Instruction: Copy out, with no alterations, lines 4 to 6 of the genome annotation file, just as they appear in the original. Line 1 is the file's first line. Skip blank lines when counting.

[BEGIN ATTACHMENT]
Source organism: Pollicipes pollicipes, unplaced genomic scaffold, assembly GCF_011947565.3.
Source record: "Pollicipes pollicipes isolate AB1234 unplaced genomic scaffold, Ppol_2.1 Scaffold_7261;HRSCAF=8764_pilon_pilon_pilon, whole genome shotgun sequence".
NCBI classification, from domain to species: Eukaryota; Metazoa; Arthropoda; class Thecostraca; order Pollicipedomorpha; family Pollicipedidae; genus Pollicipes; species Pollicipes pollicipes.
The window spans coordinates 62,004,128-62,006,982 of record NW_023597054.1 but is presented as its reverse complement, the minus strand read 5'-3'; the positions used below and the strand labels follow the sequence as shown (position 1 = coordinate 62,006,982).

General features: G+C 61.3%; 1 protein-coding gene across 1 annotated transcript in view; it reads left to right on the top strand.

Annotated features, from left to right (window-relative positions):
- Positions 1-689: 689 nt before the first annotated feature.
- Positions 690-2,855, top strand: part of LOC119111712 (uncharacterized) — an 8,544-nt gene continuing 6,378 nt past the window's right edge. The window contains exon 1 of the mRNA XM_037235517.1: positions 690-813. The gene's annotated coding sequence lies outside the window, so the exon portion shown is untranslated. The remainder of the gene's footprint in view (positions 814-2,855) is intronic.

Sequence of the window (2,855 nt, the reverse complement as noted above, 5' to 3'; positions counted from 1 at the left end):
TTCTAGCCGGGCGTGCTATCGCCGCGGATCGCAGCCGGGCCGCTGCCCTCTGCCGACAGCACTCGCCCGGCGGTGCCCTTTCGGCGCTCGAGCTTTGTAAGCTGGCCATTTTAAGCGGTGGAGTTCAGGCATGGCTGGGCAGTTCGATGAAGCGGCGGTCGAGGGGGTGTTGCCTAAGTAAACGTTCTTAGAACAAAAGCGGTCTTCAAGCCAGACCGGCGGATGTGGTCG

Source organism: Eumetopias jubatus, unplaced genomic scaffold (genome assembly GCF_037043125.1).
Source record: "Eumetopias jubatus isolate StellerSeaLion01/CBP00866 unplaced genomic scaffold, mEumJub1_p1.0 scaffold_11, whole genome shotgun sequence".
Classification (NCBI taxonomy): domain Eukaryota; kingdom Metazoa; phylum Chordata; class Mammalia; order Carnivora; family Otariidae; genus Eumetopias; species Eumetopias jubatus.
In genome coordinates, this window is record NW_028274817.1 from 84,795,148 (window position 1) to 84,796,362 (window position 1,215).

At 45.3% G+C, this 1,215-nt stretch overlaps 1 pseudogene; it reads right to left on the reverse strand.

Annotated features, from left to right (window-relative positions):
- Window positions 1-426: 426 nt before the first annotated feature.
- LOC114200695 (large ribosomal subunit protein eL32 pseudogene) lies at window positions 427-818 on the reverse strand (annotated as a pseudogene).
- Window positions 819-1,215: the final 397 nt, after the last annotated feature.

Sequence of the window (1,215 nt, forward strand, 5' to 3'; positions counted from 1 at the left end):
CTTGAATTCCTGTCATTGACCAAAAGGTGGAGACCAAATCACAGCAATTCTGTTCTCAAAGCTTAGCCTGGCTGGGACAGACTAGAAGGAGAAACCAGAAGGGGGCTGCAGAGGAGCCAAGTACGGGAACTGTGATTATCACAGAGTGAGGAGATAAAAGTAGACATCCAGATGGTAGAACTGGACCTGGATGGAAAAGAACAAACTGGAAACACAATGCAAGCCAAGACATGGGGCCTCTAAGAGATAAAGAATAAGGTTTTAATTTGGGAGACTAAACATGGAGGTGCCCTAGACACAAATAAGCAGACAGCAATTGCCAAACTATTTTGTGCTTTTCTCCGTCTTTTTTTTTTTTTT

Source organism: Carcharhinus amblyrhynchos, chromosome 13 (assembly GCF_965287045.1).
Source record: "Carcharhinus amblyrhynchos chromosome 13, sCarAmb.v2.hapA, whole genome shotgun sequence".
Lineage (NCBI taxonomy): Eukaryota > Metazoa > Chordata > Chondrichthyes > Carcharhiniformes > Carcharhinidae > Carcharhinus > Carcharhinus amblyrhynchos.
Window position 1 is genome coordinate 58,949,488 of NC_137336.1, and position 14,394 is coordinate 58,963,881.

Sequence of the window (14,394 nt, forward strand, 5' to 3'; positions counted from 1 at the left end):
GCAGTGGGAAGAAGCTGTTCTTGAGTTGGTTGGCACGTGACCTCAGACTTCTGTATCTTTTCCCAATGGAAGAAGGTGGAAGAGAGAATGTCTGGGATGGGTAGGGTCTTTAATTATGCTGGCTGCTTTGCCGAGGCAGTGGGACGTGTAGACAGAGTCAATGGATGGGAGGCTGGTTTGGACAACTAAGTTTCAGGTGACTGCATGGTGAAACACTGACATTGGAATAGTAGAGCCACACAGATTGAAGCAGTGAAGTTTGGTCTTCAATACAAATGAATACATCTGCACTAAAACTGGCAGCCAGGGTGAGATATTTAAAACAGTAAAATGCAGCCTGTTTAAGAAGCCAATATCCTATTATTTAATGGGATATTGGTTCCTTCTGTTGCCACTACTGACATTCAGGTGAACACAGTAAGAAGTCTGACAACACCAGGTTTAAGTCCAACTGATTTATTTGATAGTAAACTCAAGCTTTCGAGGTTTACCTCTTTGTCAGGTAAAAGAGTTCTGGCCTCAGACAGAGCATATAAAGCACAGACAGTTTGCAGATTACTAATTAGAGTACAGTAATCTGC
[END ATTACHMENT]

The window spans coordinates 62,004,128-62,006,982 of record NW_023597054.1 but is presented as its reverse complement, the minus strand read 5'-3'; the positions used below and the strand labels follow the sequence as shown (position 1 = coordinate 62,006,982).

General features: G+C 61.3%; 1 protein-coding gene across 1 annotated transcript in view; it reads left to right on the top strand.

Annotated features, from left to right (window-relative positions):